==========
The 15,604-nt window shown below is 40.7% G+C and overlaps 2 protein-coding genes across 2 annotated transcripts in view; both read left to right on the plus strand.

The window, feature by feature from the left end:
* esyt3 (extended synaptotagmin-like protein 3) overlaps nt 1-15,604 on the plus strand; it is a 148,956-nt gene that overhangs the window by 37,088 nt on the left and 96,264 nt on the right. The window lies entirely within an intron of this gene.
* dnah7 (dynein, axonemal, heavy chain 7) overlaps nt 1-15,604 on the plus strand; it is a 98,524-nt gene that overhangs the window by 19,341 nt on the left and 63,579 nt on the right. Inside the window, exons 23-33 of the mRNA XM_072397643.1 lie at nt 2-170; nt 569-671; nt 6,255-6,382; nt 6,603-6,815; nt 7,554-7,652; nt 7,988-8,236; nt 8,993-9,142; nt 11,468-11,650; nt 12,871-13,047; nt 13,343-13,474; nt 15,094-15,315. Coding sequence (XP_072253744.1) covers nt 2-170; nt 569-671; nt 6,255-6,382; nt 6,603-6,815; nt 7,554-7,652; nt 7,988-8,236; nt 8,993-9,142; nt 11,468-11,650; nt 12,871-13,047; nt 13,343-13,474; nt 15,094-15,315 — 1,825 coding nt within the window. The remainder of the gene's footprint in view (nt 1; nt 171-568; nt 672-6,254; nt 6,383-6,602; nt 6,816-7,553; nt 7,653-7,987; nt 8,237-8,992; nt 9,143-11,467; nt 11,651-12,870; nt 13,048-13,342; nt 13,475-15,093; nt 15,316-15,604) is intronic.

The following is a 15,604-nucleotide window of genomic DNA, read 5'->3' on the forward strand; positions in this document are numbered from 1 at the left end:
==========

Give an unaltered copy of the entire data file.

The 15,604-nt window shown below is 40.7% G+C and overlaps 2 protein-coding genes across 2 annotated transcripts in view; both read left to right on the plus strand.

The window, feature by feature from the left end:
* esyt3 (extended synaptotagmin-like protein 3) overlaps nt 1-15,604 on the plus strand; it is a 148,956-nt gene that overhangs the window by 37,088 nt on the left and 96,264 nt on the right. The window lies entirely within an intron of this gene.
* dnah7 (dynein, axonemal, heavy chain 7) overlaps nt 1-15,604 on the plus strand; it is a 98,524-nt gene that overhangs the window by 19,341 nt on the left and 63,579 nt on the right. Inside the window, exons 23-33 of the mRNA XM_072397643.1 lie at nt 2-170; nt 569-671; nt 6,255-6,382; nt 6,603-6,815; nt 7,554-7,652; nt 7,988-8,236; nt 8,993-9,142; nt 11,468-11,650; nt 12,871-13,047; nt 13,343-13,474; nt 15,094-15,315. Coding sequence (XP_072253744.1) covers nt 2-170; nt 569-671; nt 6,255-6,382; nt 6,603-6,815; nt 7,554-7,652; nt 7,988-8,236; nt 8,993-9,142; nt 11,468-11,650; nt 12,871-13,047; nt 13,343-13,474; nt 15,094-15,315 — 1,825 coding nt within the window. The remainder of the gene's footprint in view (nt 1; nt 171-568; nt 672-6,254; nt 6,383-6,602; nt 6,816-7,553; nt 7,653-7,987; nt 8,237-8,992; nt 9,143-11,467; nt 11,651-12,870; nt 13,048-13,342; nt 13,475-15,093; nt 15,316-15,604) is intronic.

The following is a 15,604-nucleotide window of genomic DNA, read 5'->3' on the forward strand; positions in this document are numbered from 1 at the left end: